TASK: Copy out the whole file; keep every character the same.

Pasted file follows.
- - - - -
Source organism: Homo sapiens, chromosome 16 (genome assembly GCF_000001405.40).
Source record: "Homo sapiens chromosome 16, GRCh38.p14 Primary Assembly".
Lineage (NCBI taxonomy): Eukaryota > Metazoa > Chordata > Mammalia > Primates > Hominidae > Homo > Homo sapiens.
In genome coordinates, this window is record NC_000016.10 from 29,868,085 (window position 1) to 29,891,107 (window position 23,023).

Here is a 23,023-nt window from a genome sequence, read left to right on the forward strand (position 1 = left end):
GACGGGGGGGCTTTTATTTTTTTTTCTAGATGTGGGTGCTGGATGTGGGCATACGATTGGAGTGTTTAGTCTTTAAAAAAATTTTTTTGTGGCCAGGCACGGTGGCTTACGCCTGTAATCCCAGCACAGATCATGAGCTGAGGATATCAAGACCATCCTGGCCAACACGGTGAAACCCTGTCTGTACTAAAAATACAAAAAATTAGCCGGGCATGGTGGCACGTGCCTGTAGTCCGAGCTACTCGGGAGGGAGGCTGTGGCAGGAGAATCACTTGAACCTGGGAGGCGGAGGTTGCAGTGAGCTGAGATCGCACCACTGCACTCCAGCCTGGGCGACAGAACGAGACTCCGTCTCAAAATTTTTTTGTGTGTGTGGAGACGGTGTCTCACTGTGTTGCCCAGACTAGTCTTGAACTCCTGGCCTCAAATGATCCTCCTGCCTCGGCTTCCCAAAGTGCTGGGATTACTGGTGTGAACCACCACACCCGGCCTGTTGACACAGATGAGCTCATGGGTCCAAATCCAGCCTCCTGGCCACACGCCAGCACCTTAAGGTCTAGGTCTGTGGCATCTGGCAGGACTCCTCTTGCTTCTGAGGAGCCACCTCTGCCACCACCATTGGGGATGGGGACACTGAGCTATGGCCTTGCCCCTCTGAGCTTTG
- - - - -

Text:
Source organism: Homo sapiens, chromosome 16 (genome assembly GCF_000001405.40).
Source record: "Homo sapiens chromosome 16, GRCh38.p14 Primary Assembly".
Lineage (NCBI taxonomy): Eukaryota > Metazoa > Chordata > Mammalia > Primates > Hominidae > Homo > Homo sapiens.
In genome coordinates, this window is record NC_000016.10 from 29,868,085 (window position 1) to 29,891,107 (window position 23,023).

Here is a 23,023-nt window from a genome sequence, read left to right on the forward strand (position 1 = left end):
GACGGGGGGGCTTTTATTTTTTTTTCTAGATGTGGGTGCTGGATGTGGGCATACGATTGGAGTGTTTAGTCTTTAAAAAAATTTTTTTGTGGCCAGGCACGGTGGCTTACGCCTGTAATCCCAGCACAGATCATGAGCTGAGGATATCAAGACCATCCTGGCCAACACGGTGAAACCCTGTCTGTACTAAAAATACAAAAAATTAGCCGGGCATGGTGGCACGTGCCTGTAGTCCGAGCTACTCGGGAGGGAGGCTGTGGCAGGAGAATCACTTGAACCTGGGAGGCGGAGGTTGCAGTGAGCTGAGATCGCACCACTGCACTCCAGCCTGGGCGACAGAACGAGACTCCGTCTCAAAATTTTTTTGTGTGTGTGGAGACGGTGTCTCACTGTGTTGCCCAGACTAGTCTTGAACTCCTGGCCTCAAATGATCCTCCTGCCTCGGCTTCCCAAAGTGCTGGGATTACTGGTGTGAACCACCACACCCGGCCTGTTGACACAGATGAGCTCATGGGTCCAAATCCAGCCTCCTGGCCACACGCCAGCACCTTAAGGTCTAGGTCTGTGGCATCTGGCAGGACTCCTCTTGCTTCTGAGGAGCCACCTCTGCCACCACCATTGGGGATGGGGACACTGAGCTATGGCCTTGCCCCTCTGAGCTTTG